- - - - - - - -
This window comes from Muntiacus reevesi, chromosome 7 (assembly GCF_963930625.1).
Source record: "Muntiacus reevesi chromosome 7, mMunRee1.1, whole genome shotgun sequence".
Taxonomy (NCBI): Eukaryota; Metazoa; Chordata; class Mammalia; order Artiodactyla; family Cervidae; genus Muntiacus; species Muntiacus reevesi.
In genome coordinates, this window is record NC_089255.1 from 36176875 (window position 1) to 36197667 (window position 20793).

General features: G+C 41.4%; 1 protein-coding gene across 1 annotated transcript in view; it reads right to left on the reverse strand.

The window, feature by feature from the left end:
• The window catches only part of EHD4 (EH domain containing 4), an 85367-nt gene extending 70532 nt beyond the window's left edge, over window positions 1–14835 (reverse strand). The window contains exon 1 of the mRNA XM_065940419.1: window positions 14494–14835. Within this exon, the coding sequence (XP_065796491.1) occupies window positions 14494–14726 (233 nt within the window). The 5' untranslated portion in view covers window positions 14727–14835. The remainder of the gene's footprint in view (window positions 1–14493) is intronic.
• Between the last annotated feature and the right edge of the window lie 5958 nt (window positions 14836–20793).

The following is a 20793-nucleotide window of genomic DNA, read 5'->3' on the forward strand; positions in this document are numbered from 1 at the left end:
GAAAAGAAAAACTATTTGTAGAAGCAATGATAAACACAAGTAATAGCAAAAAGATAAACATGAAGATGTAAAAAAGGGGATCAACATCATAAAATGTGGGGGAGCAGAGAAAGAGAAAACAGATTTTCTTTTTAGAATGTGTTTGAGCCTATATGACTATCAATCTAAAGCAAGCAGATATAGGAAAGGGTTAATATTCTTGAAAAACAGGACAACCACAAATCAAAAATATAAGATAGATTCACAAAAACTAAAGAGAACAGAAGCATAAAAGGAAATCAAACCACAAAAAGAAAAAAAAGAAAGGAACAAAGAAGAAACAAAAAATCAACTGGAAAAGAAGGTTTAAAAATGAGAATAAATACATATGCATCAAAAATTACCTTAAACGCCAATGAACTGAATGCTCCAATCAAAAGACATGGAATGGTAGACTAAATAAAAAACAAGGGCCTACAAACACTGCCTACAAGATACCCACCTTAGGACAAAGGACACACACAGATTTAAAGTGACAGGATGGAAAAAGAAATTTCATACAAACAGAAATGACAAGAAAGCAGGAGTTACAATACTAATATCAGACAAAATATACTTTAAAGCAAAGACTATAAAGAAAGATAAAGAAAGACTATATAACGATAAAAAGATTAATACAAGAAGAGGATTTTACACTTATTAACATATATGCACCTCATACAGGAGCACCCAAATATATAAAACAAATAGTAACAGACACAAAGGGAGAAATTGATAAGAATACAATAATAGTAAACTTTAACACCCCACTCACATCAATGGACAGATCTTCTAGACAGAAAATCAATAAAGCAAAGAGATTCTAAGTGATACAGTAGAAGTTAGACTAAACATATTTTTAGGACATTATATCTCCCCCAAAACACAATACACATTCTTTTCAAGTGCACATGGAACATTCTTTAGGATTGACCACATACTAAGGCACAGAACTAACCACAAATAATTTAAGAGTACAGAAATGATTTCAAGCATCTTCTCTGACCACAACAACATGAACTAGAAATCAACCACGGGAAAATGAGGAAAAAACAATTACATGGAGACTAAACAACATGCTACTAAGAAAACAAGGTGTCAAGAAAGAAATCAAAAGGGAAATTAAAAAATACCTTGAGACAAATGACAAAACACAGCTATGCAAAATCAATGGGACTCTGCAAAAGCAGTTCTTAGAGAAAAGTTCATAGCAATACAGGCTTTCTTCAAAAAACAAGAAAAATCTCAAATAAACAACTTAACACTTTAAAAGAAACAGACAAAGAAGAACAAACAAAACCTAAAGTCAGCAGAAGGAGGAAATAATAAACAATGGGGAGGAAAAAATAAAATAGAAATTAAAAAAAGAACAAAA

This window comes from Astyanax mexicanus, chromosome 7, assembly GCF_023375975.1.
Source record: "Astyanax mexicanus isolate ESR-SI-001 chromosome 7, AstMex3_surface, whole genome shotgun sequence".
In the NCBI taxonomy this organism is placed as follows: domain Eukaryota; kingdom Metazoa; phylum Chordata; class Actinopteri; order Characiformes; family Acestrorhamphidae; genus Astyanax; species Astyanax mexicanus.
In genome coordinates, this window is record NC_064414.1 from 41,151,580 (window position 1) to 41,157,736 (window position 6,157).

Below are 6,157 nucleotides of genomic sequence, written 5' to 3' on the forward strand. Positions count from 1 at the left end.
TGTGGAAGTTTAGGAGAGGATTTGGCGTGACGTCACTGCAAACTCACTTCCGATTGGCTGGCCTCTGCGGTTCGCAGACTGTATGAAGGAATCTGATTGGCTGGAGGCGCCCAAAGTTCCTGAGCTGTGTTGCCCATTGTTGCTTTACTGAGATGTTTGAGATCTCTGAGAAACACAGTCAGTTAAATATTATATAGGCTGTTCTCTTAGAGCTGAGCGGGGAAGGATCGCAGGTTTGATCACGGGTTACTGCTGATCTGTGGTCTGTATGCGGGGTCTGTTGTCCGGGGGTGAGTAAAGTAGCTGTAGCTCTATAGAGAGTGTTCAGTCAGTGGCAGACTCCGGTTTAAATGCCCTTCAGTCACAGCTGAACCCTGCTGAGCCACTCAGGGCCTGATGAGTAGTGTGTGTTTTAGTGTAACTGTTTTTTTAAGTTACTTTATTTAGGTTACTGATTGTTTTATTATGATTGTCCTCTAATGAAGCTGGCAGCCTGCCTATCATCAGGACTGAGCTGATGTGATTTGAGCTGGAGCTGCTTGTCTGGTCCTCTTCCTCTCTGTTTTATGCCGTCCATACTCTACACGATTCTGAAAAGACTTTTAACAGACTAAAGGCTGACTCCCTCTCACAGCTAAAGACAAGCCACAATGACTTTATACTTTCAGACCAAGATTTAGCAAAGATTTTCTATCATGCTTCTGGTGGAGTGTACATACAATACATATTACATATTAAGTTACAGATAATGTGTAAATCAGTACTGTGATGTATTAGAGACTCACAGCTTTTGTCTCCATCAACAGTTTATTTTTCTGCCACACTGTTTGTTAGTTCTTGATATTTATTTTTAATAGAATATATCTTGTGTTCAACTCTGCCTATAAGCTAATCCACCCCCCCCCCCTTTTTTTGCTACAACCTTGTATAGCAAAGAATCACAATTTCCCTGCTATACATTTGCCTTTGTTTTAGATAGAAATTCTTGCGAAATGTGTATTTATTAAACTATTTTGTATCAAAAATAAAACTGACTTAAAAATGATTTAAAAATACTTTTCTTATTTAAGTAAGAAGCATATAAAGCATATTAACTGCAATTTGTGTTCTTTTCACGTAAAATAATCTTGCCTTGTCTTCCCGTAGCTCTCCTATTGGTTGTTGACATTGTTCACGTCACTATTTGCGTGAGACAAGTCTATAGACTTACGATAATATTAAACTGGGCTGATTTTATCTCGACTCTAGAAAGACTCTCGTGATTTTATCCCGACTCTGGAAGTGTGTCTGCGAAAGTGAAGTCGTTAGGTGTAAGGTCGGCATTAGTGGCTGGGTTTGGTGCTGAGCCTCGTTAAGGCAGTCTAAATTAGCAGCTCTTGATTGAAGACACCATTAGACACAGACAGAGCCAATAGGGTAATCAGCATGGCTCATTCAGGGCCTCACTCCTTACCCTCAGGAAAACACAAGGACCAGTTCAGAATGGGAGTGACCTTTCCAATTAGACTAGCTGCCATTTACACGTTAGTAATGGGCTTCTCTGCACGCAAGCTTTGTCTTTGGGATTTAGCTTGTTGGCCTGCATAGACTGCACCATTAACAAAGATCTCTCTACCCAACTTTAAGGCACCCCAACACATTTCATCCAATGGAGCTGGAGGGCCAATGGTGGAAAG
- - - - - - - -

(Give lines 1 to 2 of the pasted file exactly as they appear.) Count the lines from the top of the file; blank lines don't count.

This window comes from Muntiacus reevesi, chromosome 7 (assembly GCF_963930625.1).
Source record: "Muntiacus reevesi chromosome 7, mMunRee1.1, whole genome shotgun sequence".